The inaugural edition of the Medianews4u.com Futurescope Conclave 2022 in Bengaluru on 15th July saw a panel discuss ‘The Future of News’.
The session was moderated by Gokul Krishnamoorthy, Independent content consultant, marketing columnist and Consulting Editor of MediaNews4u.com.
The panellists were Deepak Saluja, Director, The Times of India; Ranjeet Kate, Chief Executive Officer, Vijay Karnataka & Bangalore Mirror; R Sridharan, Managing Editor, TV9 Kannada; Sudipto Chowdhuri, Chief Revenue Officer, India TV; and Vignesh Vellore, Chief Executive Officer, The News Minute.
The discussion dived deep into the conclave theme ‘What changes what doesn’t’, probing if the value of news brands has gone up or down, and whether consumers are actively seeking out news brands or picking up what is fed to them through digital channels.
In his opening remarks on what has changed and what hasn’t with respect to news, to what will change and what won’t, Saluja quoted research from the UK where people were asked, ‘What is the world without news how do you see that?’
“70 pc of the people from that research said that the world without news will be very anxious, there will be lot of polarisation, lot of volatility and the democracy will be at risk for the whole society. I think that actually reflects what will not change because the demand for credible, trustworthy information will always be there,” he explained.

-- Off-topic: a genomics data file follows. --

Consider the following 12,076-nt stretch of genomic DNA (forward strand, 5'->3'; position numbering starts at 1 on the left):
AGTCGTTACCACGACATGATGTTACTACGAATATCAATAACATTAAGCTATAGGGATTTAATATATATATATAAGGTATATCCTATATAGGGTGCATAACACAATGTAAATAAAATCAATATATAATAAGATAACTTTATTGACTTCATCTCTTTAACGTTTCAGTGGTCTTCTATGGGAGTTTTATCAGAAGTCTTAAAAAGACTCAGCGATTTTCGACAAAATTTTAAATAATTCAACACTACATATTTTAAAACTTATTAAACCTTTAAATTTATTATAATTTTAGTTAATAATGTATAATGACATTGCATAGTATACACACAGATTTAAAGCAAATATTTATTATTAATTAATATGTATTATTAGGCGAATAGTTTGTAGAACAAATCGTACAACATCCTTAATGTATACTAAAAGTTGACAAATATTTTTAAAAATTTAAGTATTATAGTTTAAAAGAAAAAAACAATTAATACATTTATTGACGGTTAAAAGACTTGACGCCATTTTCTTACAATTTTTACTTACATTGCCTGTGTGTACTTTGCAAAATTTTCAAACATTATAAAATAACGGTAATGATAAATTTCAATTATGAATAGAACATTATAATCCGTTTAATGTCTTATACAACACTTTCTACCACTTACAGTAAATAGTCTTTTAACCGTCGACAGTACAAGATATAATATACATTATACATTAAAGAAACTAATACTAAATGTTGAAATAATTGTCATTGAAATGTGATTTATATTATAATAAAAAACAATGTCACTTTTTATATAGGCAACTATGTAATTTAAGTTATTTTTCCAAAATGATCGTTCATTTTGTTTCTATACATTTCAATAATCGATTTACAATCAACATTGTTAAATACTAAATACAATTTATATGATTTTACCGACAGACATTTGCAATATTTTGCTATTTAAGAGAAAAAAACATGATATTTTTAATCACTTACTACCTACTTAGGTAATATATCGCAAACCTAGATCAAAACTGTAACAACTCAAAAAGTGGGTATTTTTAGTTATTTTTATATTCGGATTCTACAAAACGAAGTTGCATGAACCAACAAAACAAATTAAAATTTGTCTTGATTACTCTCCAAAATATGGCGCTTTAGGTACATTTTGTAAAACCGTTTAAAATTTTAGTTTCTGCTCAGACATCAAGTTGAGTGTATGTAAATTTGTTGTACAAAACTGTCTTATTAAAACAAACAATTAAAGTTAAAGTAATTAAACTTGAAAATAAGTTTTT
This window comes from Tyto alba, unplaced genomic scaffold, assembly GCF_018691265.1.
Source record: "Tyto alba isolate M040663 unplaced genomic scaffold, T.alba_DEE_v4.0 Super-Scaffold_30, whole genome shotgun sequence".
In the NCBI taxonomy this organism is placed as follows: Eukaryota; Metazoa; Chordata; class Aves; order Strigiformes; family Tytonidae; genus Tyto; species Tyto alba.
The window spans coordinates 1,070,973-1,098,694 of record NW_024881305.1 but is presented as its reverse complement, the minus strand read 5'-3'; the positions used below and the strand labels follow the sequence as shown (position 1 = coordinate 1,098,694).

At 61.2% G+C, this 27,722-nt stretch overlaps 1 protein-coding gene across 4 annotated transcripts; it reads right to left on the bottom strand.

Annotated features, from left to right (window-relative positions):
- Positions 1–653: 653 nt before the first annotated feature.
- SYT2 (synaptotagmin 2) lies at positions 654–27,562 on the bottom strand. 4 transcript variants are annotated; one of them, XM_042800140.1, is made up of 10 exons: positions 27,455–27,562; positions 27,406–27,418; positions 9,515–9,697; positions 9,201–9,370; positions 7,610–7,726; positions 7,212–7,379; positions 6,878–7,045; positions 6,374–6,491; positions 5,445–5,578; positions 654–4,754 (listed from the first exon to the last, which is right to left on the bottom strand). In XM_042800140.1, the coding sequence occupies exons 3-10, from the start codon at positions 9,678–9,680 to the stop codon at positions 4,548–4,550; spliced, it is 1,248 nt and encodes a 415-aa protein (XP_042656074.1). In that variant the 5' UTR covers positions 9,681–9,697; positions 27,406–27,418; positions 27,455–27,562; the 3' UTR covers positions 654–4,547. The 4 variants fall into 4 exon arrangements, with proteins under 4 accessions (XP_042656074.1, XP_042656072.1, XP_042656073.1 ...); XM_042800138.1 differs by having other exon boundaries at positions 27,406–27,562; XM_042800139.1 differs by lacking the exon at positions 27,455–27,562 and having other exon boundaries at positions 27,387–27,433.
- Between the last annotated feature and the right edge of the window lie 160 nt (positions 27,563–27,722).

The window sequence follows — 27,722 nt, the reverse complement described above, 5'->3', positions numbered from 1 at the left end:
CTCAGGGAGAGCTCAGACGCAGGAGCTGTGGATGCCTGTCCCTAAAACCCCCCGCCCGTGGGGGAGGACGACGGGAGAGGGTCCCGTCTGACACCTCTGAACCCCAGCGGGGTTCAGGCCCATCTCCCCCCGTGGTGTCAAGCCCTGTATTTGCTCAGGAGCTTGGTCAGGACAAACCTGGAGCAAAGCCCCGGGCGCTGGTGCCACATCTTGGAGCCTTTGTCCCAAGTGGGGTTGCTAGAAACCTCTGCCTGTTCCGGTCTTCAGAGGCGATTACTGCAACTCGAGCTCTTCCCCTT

He further said, “What would change is with technology coming in, it’s got the news, the credible, trustworthy information, to reach far and wide with the smart phones and internet; what it also carries on the flipside is the negative effects like fake news. The other thing that comes out with the internet is the huge rush for eyeballs and the attention economy as we call it where the quality of content, stories or discussions are deteriorating.”
Over time, as things settle down the demand for news will continue and all forms of media will prosper, the speaker observed.
Vellore remarked, “We are a mobile-first platform and at the end of the day consumption of news only happens through the mobile and that will never change even in the future.”
With a majority of news consumption happening via social media, fake news rears its head. This is in stark contrast with news organisations which take a lot of effort into putting fact checks into their ground reports, noted Vellore. And that comes at a cost.
“What will change in the future, all newsrooms whether it’s print, television or even digital, need to go back to the basics and educate the audience to bring about a sustainable approach,” he stated.
Chowdhuri said, “The interest in news is not going to change. We need to be credible, careful about differentiating between what is right information and fake information. We should think about the objective with which a news organisation is formed, create the right kind of information delivery system; money will follow if you are on the right path.”